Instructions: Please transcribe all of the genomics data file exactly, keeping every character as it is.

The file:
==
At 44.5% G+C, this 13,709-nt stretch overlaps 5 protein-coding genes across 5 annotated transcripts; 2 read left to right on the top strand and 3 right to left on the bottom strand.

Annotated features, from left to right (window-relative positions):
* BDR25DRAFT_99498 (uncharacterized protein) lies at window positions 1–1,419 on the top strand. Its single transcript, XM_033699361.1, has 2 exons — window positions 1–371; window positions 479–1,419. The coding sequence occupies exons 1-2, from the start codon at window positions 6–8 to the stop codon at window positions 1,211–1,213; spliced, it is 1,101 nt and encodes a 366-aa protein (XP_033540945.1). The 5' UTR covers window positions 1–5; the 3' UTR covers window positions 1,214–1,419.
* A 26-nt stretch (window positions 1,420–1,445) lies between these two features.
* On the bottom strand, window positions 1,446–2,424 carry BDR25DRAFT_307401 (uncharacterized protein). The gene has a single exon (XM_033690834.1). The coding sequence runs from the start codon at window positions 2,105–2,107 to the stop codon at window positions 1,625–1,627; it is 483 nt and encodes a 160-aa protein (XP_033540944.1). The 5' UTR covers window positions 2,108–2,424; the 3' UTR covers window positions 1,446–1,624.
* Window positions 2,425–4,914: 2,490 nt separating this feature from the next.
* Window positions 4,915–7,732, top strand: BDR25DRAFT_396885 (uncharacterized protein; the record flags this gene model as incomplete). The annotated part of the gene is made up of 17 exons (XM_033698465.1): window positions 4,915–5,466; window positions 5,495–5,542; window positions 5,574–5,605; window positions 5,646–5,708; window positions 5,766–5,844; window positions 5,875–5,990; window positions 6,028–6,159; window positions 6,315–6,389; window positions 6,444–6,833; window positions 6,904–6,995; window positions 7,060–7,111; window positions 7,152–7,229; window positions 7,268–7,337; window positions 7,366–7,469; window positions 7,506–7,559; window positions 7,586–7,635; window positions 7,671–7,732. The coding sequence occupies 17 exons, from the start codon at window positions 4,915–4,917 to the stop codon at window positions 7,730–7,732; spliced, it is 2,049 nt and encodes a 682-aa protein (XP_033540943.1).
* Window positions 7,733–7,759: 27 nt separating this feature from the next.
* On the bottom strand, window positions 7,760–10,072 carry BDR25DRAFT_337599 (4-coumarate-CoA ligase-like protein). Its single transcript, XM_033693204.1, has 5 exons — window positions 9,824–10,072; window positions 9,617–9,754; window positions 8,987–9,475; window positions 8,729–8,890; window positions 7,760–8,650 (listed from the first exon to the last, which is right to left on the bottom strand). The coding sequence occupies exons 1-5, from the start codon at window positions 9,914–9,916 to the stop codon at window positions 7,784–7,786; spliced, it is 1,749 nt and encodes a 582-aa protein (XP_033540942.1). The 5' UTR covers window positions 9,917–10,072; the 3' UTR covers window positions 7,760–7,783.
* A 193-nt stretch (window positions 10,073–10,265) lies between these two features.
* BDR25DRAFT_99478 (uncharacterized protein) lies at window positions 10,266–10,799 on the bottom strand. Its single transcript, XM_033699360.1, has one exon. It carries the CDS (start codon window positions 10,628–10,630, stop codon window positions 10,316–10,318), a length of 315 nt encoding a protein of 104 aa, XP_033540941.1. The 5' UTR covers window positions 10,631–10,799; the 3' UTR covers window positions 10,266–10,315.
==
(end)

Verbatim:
At 44.5% G+C, this 13,709-nt stretch overlaps 5 protein-coding genes across 5 annotated transcripts; 2 read left to right on the top strand and 3 right to left on the bottom strand.

Annotated features, from left to right (window-relative positions):
* BDR25DRAFT_99498 (uncharacterized protein) lies at window positions 1–1,419 on the top strand. Its single transcript, XM_033699361.1, has 2 exons — window positions 1–371; window positions 479–1,419. The coding sequence occupies exons 1-2, from the start codon at window positions 6–8 to the stop codon at window positions 1,211–1,213; spliced, it is 1,101 nt and encodes a 366-aa protein (XP_033540945.1). The 5' UTR covers window positions 1–5; the 3' UTR covers window positions 1,214–1,419.
* A 26-nt stretch (window positions 1,420–1,445) lies between these two features.
* On the bottom strand, window positions 1,446–2,424 carry BDR25DRAFT_307401 (uncharacterized protein). The gene has a single exon (XM_033690834.1). The coding sequence runs from the start codon at window positions 2,105–2,107 to the stop codon at window positions 1,625–1,627; it is 483 nt and encodes a 160-aa protein (XP_033540944.1). The 5' UTR covers window positions 2,108–2,424; the 3' UTR covers window positions 1,446–1,624.
* Window positions 2,425–4,914: 2,490 nt separating this feature from the next.
* Window positions 4,915–7,732, top strand: BDR25DRAFT_396885 (uncharacterized protein; the record flags this gene model as incomplete). The annotated part of the gene is made up of 17 exons (XM_033698465.1): window positions 4,915–5,466; window positions 5,495–5,542; window positions 5,574–5,605; window positions 5,646–5,708; window positions 5,766–5,844; window positions 5,875–5,990; window positions 6,028–6,159; window positions 6,315–6,389; window positions 6,444–6,833; window positions 6,904–6,995; window positions 7,060–7,111; window positions 7,152–7,229; window positions 7,268–7,337; window positions 7,366–7,469; window positions 7,506–7,559; window positions 7,586–7,635; window positions 7,671–7,732. The coding sequence occupies 17 exons, from the start codon at window positions 4,915–4,917 to the stop codon at window positions 7,730–7,732; spliced, it is 2,049 nt and encodes a 682-aa protein (XP_033540943.1).
* Window positions 7,733–7,759: 27 nt separating this feature from the next.
* On the bottom strand, window positions 7,760–10,072 carry BDR25DRAFT_337599 (4-coumarate-CoA ligase-like protein). Its single transcript, XM_033693204.1, has 5 exons — window positions 9,824–10,072; window positions 9,617–9,754; window positions 8,987–9,475; window positions 8,729–8,890; window positions 7,760–8,650 (listed from the first exon to the last, which is right to left on the bottom strand). The coding sequence occupies exons 1-5, from the start codon at window positions 9,914–9,916 to the stop codon at window positions 7,784–7,786; spliced, it is 1,749 nt and encodes a 582-aa protein (XP_033540942.1). The 5' UTR covers window positions 9,917–10,072; the 3' UTR covers window positions 7,760–7,783.
* A 193-nt stretch (window positions 10,073–10,265) lies between these two features.
* BDR25DRAFT_99478 (uncharacterized protein) lies at window positions 10,266–10,799 on the bottom strand. Its single transcript, XM_033699360.1, has one exon. It carries the CDS (start codon window positions 10,628–10,630, stop codon window positions 10,316–10,318), a length of 315 nt encoding a protein of 104 aa, XP_033540941.1. The 5' UTR covers window positions 10,631–10,799; the 3' UTR covers window positions 10,266–10,315.